And when we say light, we mean really light. A final kerbweight of under 1100kg is the result of a comprehensive weight-saving regime, which includes all-aluminium construction and numerous other individual measures that border on the obsessive.

With so little mass to move around, the A110 doesn’t need a lot of power; motion is provided by a 1.8-litre four-cylinder, the differently-tuned version of the same engine as in the Megane RS. Despite only having 252hp and 320Nm of torque (a Cayman has 295 and 380Nm), the A110 will still beat its German rival in a sprint, hitting 100km/h in 4.5 seconds, 0.2 seconds faster than the Porsche.

It’ll cost about the same too, although the final price is to be confirmed, subject to the outcome of the Land Transport Authority’s homologation process.

 

Infiniti QX50
From S$189,800 with COE

It’s been quite a long time coming, but Infiniti’s first mid-sized crossover is finally here, and it’s packing some fascinating tech under its bonnet.

The QX50 is the first production car in the world with an engine that can actively alter its compression ratio, depending on speed and throttle loads. So, its compression ratio can vary between a low 8:1 for high performance and a high 14:1 for economy.

According to Infiniti, this means its 2.0-litre VC-Turbo engine can provide the power and response of a petrol, as well as the high torque and efficiency of a diesel. Its outputs of 268hp and 380Nm of torque are significantly higher than its competitors around the same price point, such as the BMW X3, Mercedes GLC, and Volvo XC60.

Additionally, due partly to the way the system operates, as well as the fitment of an active engine mount, Infiniti also claims the four-cylinder VC-Turbo to be almost as smooth and quiet as a conventional V6 engine.

 

Jeep Wrangler
From S$229,888 with COE

Could this finally be a Jeep that makes sense for Singapore? The Wrangler may be a top contender for most iconic American car, but it’s always been held back here by exclusively thirsty, large-capacity engine options – but not for much longer.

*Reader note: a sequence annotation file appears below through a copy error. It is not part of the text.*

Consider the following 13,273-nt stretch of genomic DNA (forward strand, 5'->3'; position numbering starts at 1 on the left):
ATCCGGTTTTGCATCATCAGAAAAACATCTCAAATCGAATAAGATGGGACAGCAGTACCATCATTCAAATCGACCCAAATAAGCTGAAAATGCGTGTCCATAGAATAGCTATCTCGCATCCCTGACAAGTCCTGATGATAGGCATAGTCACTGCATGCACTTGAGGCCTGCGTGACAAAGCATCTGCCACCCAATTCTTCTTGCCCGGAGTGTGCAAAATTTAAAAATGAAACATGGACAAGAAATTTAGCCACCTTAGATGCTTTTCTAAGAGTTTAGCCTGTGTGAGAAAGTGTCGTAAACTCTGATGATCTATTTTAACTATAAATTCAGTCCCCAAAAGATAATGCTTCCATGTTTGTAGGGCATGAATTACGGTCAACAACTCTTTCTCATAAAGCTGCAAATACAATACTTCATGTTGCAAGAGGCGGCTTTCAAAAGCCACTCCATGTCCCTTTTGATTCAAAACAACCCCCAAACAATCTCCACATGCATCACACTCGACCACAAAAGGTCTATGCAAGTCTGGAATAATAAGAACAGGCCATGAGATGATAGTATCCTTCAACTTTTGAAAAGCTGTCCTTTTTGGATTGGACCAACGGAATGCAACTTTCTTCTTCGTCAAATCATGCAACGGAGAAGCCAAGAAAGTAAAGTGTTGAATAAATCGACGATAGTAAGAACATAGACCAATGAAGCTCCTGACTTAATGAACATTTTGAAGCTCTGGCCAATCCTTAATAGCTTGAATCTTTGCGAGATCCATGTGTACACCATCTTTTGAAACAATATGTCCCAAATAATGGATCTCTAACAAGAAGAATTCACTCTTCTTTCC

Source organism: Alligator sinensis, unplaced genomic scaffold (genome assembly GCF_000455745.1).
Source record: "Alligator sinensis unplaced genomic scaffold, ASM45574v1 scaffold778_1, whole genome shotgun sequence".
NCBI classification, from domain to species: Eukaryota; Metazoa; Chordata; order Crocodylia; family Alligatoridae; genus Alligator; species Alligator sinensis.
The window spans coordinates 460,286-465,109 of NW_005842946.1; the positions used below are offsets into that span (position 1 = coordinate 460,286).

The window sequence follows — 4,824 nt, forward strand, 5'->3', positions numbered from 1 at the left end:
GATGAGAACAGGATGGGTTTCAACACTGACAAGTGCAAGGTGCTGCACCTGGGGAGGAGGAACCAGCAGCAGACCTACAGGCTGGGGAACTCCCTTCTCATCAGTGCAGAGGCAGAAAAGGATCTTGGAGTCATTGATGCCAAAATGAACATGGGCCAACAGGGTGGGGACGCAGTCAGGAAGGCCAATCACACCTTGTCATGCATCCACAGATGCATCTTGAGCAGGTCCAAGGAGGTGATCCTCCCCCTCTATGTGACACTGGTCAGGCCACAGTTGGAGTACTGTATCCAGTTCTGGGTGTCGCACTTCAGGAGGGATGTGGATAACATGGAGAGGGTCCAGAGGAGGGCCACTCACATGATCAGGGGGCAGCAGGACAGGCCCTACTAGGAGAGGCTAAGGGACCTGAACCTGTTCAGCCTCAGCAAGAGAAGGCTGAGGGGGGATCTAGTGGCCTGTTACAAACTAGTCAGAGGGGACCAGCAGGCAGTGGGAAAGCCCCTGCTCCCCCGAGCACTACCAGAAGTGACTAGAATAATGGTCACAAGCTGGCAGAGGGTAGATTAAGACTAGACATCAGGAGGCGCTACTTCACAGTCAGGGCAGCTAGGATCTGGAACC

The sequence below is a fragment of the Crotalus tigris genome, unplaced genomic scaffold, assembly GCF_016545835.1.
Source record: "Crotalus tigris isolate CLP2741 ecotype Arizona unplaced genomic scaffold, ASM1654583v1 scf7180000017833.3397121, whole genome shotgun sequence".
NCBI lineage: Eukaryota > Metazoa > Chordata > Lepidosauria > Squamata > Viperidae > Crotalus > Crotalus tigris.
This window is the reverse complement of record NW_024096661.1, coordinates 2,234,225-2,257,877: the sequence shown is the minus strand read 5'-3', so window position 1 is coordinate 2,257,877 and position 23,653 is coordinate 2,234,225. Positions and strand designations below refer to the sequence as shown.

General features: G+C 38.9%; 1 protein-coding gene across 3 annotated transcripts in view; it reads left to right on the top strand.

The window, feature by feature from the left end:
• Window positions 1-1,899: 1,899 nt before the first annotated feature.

Although the new Jeep Wrangler launches initially with the same 3.6-litre V6 as before (this time paired to an 8-speed auto), come March, an all-new 2.0-litre four-cylinder variant will join the range – the smallest engine ever in the Wrangler’s history – which should make the Wrangler more appealing here. Claimed fuel economy for the 2.0 is 8.6L/100km (V6: 9.7L/100kim), yet its performance is just as good, with 268hp and 400Nm of torque (-12hp/+53Nm compared to the V6).

In addition to better economy, the new platform is also claimed to bring big improvements to refinement, comfort, safety and tech.

 

Subaru Forester e-Boxer
$TBA (expected Q4 2019 launch)

How the mighty have fallen? To petrolheads perhaps; a turbocharged Forester used to be the wheels of choice for grown-up boy racers, but now all pretext of performance has been removed from the model.

Instead, responsibility is now the operative word. The Forester e-Boxer will be the first hybrid Subaru on sale in Singapore, towards the end of the year. It packs a 14hp electric motor together with the drivetrain, along with a 4.8Ah battery below the boot. Total system output is 156hp and 188Nm of torque, or +3hp/-7Nm compared to the regular Forester with which it shares its 2.0-litre ‘boxer’ engine.

Because the motor and battery pack are so small, the hybrid system assists primarily with away-from-traffic-lights acceleration, as well as overtaking at city speeds – Subaru’s own testing has shown that the e-Boxer picks up noticeably quicker than a regular Forester between 40-60km/h.

The only differentiator between the two are badges on the doors and boot, but the e-Boxer is also likely to debut driver monitoring system (DMS), which, in addition to detecting the attention levels of the driver, also uses face recognition technology to identify who’s driving the car and move the seats and mirrors to their personal settings, for example in the case of multiple people sharing the same family car.

 

about the author

Jon Lim
CarBuyer's latest addition is its fourth historical Jonathan. Old-fashioned in all but body, he thinks car design peaked in the '90s. He also strongly believes any car can be a race car if you have a sufficient lack of self-preservation, which explains why he nearly flipped a Chinese van while racing it.